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AMT/ERTL Jedi Starfighter Kit Preview


By John Lester - images & text © 2005

Scale: Not stated; 1/24 - 1/25?
Parts: 58 injection-molded styrene (2 clear) + 2 steel pins
Instructions: Fold-out assembly guide; no paint guide
Decals: Commercial waterslide decals; markings for Anakin and Obi-wan
Molding Quality: 9 - no obvious flaws
Detail: 8 - sufficient for the scale
Accuracy: 9 - Looks good compared to the references I have
MSRP: $14.99 USD (~$17.36 CAN/ 12.73 EUR) available from Starship Modeler for $12.00
Overall Rating: 8 - decent kit with plenty of potential

[Box art]

[What you get]

^ Open the box and this is what you see

[Please click to enlarge]

^ The main parts: top and bottom

Image: The rest of the bits

Image: Three different styles of solar arrays

Image: Decals

Image: Sample assembly step

Image: Paint guide, such as it is

[Pleasae click to enlarge]

^ The Revell kit is bigger. Image: Revell panels vs AMT

Image: Cockpits are similiarly detailed...

Image: ... right down to the seats

Six months after Revenge of the Sith debuted, and a month after the DVD hit store shelves, RC2 has released their version of the Eta-2 "Jedi Starfighter" . Was it worth the wait?

Yes and no. Read on -

What You Get

Inside the colorful box are four bags of parts: main hull halves; everything else; clear bits, and; two steel pins. The clear parts are well protected inside two layers of bubblewrap - hazzahs and kudos to RC2 for that. The kit includes a two-piece stand but has no pilot figure. Assembly instructions and a decal sheet round out the package. Optional parts (headrests in the cockpit and solar panels on the wings) enable you to build at least four variants, including Anakin Skywalker's and Obi-Wan Kenobi's, as seen in the opening sequence of the movie. Unfortunately, there's nothing in the box to really tell you what parts make which ship. More on that in a minute.

Detail is typical for ERTL: good but not stellar. Engraving is moderately deep and a tad soft (as compared to this year's Japanese or Czech kits, for instance); raised detail is not sharp enough to shave with but certainly looks decent nough for the scale of the model. There is no flash (as befits a new mold) and only the most trifling of mold seams to clean up before breaking out the glue. A hasty dry-fitting of major pieces indicates that the parts fit will be pretty good; it's not a snap kit, but tolerances are tight enough it could have been with just a bit extra engineering.

The instructions are comprised of five exploaded assembly diagrams, plus the usual cautions ("don't eat styrene! it's not good for your tummy", yadda yadda yadda) and a paint list. The latter might have been more usefull if the instructions showed where to use those paints .... there's no painting information at all, except for four color pictures on the side of the box cover. Similiarly, you get different headrests and different flip-out solar arrays to do at least three different starfighters, but there's no actually guidance as to which part makes which character's ship. Hint: (#32, 49, 50, 51 and 52 ) are Anakin's, which includes the black 'wheel' decal; (#34, 53, 54, 55 and 56) are Obi-Wan's, which also sports the black 'wheel' decal and the white kill markings. The other option is for Master JoeSixpack, I guess. The 'Art of..." book shows a green Starfighter, and the boxart shows a green and an intermediate blue one. I gather these use the other parts.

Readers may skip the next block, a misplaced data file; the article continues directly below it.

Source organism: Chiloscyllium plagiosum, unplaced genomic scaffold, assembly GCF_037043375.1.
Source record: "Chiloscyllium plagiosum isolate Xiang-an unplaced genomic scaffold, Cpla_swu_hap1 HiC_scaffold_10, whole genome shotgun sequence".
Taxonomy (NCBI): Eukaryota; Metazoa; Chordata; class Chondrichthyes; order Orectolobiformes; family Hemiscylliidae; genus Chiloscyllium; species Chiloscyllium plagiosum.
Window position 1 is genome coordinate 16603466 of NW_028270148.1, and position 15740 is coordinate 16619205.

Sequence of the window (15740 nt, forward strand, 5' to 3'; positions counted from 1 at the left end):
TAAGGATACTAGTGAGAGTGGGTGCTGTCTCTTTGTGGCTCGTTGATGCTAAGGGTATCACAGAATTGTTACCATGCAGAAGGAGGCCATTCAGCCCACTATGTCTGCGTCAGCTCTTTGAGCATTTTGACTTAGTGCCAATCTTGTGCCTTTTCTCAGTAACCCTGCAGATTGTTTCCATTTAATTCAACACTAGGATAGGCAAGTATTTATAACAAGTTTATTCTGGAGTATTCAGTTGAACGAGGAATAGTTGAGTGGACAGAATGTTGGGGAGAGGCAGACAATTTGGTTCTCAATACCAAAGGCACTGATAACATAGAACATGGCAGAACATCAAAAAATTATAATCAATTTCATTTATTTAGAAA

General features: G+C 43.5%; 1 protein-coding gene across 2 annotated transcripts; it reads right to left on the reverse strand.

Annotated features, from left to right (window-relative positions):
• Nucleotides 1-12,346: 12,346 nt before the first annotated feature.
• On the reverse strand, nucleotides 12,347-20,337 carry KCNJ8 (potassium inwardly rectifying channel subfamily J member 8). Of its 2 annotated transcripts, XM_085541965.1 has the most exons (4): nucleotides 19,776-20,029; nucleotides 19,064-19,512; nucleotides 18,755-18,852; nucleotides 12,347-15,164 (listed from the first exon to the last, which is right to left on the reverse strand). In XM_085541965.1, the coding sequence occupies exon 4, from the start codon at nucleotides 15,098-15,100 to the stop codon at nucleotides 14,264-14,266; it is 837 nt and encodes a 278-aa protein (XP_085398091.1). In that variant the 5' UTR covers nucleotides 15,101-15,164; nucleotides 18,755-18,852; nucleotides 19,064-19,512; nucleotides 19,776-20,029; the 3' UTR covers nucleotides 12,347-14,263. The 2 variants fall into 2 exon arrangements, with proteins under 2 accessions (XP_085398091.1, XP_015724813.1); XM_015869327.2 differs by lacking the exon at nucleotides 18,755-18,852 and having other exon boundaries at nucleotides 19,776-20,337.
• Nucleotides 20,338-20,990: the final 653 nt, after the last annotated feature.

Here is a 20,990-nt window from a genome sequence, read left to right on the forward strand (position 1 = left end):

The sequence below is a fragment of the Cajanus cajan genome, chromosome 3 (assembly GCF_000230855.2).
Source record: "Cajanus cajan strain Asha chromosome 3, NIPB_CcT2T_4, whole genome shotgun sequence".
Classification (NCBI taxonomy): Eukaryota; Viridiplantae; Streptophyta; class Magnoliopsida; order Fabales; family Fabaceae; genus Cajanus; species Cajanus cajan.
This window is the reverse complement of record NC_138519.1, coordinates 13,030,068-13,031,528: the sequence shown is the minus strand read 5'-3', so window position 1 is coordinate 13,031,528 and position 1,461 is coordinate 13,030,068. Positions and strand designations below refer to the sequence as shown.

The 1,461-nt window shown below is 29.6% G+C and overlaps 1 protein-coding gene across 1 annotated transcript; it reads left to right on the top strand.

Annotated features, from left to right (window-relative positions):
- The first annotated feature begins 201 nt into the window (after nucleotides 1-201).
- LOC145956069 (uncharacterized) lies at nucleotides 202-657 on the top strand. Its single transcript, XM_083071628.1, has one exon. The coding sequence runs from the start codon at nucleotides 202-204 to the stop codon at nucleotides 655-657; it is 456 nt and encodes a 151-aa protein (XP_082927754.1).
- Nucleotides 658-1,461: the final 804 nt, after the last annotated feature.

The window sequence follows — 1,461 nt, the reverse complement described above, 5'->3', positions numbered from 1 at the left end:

Revell vs AMT

So how does this kit compare to Revell's, released before the movie debuted?

In most respects, the kits are very similiar. Revell's is bigger, but not by much: if it is 1/24 scale than ERTL's is 1/25. It's enough difference to be noticeable if the parts are stacked against each other, but not enough to really jump out at you in the finished kits. Detail is almost exactly the same in the two kits, with the exception of the inboard portions of the solar arrays. ERTL provides a textured "waffle iron", while Revell's is completely flat. Revell provides 2 different startfighter kits (Obi-Wan and Anakin) while ERTL gives you one kit with detail parts. Revell gives you a pilot figure (such as it is - a mishapen, poorly detailed and indifferently painted lump that appears vaguely humanoid); ERTL gives you a stand. The parts breakdown is different, but the end result isn't, except for the aforementioned size. Revell's is a snap fit; ERETL's needs glue.

Which is better? I guess that depends on what you want from a kit. Both are decent enough out of the box, with plenty of room for extra detailing. About the only significant difference is price: ERTL's is half the price of Revell's -- in the US. Just the opposite outside the US.

Conclusions

Late is better than never. ERTL gets a resounding "does not suck" for this latest Star Wars kit. I'm looking forward to building a couple.

Recommended for all skill levels.


Many thanks to my wallet for providing the review samples. Manufacturers and retailers, interested in getting your wares reviewed and publicized on a site averaging 3500+ readers a day? Contact us!

Please note that the opinions expressed in this article are those of the reviewer.
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This page copyright © 2005 Starship Modeler™. First posted on 6 December 2005.